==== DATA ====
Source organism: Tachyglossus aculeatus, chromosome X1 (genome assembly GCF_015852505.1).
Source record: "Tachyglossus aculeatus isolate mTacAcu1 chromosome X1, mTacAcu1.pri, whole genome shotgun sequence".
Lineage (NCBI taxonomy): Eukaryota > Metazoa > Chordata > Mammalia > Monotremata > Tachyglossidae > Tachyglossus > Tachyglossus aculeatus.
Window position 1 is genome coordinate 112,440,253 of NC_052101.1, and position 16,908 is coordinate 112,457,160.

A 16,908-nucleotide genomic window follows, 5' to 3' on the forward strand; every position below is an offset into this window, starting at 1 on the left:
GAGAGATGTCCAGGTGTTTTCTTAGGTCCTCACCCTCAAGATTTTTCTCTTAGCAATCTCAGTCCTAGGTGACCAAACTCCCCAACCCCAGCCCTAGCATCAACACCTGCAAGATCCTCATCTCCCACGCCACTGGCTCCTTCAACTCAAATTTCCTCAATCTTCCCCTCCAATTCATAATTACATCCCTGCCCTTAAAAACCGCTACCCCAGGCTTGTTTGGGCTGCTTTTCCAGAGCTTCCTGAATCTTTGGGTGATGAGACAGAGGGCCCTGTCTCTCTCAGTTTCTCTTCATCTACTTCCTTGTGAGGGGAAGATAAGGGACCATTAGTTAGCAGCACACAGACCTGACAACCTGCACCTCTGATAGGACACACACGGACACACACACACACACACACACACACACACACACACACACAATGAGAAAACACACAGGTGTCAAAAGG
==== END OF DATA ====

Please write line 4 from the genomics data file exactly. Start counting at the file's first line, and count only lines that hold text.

Window position 1 is genome coordinate 112,440,253 of NC_052101.1, and position 16,908 is coordinate 112,457,160.